Fairchild Republic A-10 Thunderbolt II

attack aircraft family by Fairchild
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The A-10 Thunderbolt II (also called the Warthog)[1] is an attack aircraft made by Fairchild Republic. It first flew in 1972 and was introduced in 1977. It is designed to drop bombs, fire rockets, missiles, and its 30mm Gatling gun at enemies on the ground (such as tanks) with about 3500 rounds. It is named after the World War II P-47 Thunderbolt. Although not as fast as most military jets, it is tough, heavily armored, and can turn well. The A-10 is also used as a CAS (close air support) aircraft, which involves flying slowly over a battlefield and destroying enemy targets.[2]

A gray A-10
Kim Campbell, A-10 pilot

The A-10 is 53 feet, 4 inches (16.16 meters) long, 14 feet, 8 inches (4.42 meters) high, has a wingspan of 57 feet, 6 inches (17.42 meters), has a top speed 420 miles per hour, and can weigh 51,000 pounds (22,950 kilograms) at its heaviest. It is armed with a 30mm GAU-8 Gatling gun, and can carry multiple tons of bombs or missiles. It can also carry radar-jamming pods to avoid radar detection, and chaff, which can distract radar-guided missiles fired at the A-10.[3]

The Gun


While the A-10 has a lot of room on its wings to carry bombs and missiles, its main weapon is the front mounted gun, called the GAU-8 Avenger. It is a very long and heavy gun and is a both an autocannon (fires large bullets very fast) and Gatling gun (has more than one barrel, which spins while shooting). The Avenger is so big that the A-10 had to be designed around it, leading to a joke that the A-10 does not have a gun attached, but the Avenger has a plane attached. The A-10 is the only aircraft to use the Avenger. Other American planes use the smaller M61 Vulcan, also a Gatling cannon that uses smaller bullets.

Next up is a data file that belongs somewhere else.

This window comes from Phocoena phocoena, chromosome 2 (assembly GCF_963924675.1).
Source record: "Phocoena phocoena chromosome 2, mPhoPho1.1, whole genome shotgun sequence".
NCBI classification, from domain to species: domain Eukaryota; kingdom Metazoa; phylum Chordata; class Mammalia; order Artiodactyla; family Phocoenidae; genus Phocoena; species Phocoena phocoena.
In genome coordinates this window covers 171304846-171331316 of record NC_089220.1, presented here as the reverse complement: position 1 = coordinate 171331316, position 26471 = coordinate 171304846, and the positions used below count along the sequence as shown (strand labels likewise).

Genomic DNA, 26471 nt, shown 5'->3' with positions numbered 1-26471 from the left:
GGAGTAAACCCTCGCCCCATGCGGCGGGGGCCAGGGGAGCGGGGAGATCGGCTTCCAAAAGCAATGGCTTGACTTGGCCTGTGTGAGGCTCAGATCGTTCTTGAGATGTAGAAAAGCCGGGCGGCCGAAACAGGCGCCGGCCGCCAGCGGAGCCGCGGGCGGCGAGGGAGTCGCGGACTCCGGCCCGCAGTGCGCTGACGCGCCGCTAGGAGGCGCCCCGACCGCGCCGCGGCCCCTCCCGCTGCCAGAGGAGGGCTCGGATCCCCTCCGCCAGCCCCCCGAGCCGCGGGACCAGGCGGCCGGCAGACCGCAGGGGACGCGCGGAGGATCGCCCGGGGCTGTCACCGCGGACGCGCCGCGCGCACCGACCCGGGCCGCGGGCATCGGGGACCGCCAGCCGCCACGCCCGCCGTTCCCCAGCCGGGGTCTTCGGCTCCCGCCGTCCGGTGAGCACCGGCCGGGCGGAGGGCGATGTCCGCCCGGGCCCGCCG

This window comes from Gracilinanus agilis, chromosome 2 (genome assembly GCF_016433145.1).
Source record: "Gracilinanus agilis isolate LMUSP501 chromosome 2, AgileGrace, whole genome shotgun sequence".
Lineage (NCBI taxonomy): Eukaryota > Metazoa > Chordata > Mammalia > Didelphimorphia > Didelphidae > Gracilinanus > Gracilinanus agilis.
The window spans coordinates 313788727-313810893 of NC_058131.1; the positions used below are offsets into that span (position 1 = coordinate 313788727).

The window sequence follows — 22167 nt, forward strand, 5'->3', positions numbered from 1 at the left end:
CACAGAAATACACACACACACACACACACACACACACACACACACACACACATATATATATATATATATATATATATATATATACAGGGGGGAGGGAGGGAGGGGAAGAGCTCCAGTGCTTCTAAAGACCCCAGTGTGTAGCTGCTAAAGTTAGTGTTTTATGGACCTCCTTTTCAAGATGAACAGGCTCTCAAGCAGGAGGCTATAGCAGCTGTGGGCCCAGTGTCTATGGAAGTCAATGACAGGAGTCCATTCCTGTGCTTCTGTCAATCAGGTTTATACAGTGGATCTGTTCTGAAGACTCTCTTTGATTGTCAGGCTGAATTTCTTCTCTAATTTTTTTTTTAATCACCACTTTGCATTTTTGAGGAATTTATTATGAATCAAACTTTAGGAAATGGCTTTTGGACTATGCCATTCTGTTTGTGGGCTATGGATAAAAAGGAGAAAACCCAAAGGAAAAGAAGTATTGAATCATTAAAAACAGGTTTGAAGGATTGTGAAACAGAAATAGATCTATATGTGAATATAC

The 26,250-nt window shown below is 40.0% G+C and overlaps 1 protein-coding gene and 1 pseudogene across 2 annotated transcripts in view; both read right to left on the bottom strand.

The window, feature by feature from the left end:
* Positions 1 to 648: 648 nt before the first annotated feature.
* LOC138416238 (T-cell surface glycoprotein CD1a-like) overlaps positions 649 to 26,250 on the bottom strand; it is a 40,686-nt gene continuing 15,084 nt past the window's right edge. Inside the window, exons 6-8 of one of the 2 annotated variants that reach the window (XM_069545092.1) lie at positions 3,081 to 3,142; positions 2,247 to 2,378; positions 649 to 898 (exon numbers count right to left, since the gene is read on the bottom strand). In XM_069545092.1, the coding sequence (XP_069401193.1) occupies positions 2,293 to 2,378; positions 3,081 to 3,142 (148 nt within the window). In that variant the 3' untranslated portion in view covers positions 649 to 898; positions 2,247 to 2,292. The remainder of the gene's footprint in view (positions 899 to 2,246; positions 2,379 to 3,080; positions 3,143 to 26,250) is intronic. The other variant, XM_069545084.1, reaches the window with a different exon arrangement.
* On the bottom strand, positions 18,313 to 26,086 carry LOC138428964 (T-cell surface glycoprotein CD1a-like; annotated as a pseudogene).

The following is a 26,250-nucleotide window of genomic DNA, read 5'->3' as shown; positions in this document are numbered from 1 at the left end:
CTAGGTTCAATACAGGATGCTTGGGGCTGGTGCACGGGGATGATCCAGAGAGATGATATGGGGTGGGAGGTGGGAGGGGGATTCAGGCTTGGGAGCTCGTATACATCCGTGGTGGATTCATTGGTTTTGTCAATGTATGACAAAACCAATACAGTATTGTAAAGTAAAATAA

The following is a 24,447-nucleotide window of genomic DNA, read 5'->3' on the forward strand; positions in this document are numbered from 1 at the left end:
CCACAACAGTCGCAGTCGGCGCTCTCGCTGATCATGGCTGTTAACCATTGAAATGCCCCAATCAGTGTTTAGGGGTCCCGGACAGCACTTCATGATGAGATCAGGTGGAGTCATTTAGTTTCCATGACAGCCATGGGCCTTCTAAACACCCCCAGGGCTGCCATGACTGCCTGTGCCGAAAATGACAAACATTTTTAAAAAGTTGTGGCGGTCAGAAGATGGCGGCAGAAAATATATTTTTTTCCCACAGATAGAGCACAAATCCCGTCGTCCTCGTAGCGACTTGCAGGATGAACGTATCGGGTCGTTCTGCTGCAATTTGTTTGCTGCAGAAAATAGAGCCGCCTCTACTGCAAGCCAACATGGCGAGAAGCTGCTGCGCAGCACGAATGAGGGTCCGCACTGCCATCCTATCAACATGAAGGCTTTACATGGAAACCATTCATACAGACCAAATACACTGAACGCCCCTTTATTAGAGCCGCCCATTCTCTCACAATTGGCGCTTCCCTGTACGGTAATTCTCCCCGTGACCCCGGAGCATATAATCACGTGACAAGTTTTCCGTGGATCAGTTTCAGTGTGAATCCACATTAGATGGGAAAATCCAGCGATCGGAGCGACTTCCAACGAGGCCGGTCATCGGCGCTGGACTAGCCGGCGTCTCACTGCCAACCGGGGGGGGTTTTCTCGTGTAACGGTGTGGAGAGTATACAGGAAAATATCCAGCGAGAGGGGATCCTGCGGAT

Because the Avenger fires such big bullets (exploding artillery shells 3cm wide) at such a high rate of fire (up to 40 every second) many believe it can destroy any target very easily, even tanks with thick armor such as the M1 Abrams. However, while the bullet can go through thin metal on a car or truck, it cannot penetrate the thick metal walls of a tank. It can only destroy them because most tanks have thinner metal on the top to make them lighter. If an A-10 hits this thinner armor, then destruction is more likely, but if it hits the front or sides where the armor is thicker, then the tank crew and systems will survive.

"BRRRRRRRT" is jargon used by airmen to describe the sound of the gun of the a-10 firing.It is joked by airmen that the a-10 dispenses freedom at 3900 rounds per minute (a reference to the a-10's firerate and association with American interventionism)

This A-10 took heavy anti-aircraft fire during theIraq War but the pilot was still able to return to base.

Rugged aircraft


The A-10 is reportedly a rugged aircraft. On April 7, 2003, then-Captain Kim Campbell felt a loud hit to her A-10. The aircraft rolled left and pointed toward the ground. After trying other procedures, she turned off the hydraulics and flew the aircraft in manual reversion. The aircraft performed fine during the hour flight back to the air base. However, landing was tricky, because she had no brakes nor ground steering without hydraulics.


  • Length:53 feet 4 inches
  • Height:14 feet 8 inches
  • Wingspan:57 feet 5 inches
  • Speed:Mach 0.56 (420 miles per hour)
  • Cost of one plane: 9.8 million dollars(USD)
  • how many in US service:281
  • What moves it:two turbofan engines
  • Range:800 miles
  • Armament
    • up to 16,000 pounds of ordnance under 11 pylons( 8 under wins 3 under fuselage).
    • AGM-6 maverick missiles
    • Mark 82 500 pound bomb
    • Mark 84 2000 pound bomb
    • incendiary cluster bombs
    • combined effects munitions
    • 2.75 inch diameter rockets
    • GPS guided bombs
    • Incendiary bombs
    • flares chaff,jammer pods,illumination flares
    • AIM-9 sidewinder air to air missile.


  1. "Fact file: Thunderbolt". BBC News. 2003-03-06. Retrieved 2009-10-04.
  2. "Fact file: Thunderbolt". 6 March 2003 – via news.bbc.co.uk.
  3. "Fairchild A-10 Thunderbolt II". www.fighter-planes.com. Archived from the original on 2020-10-23. Retrieved 2019-02-11.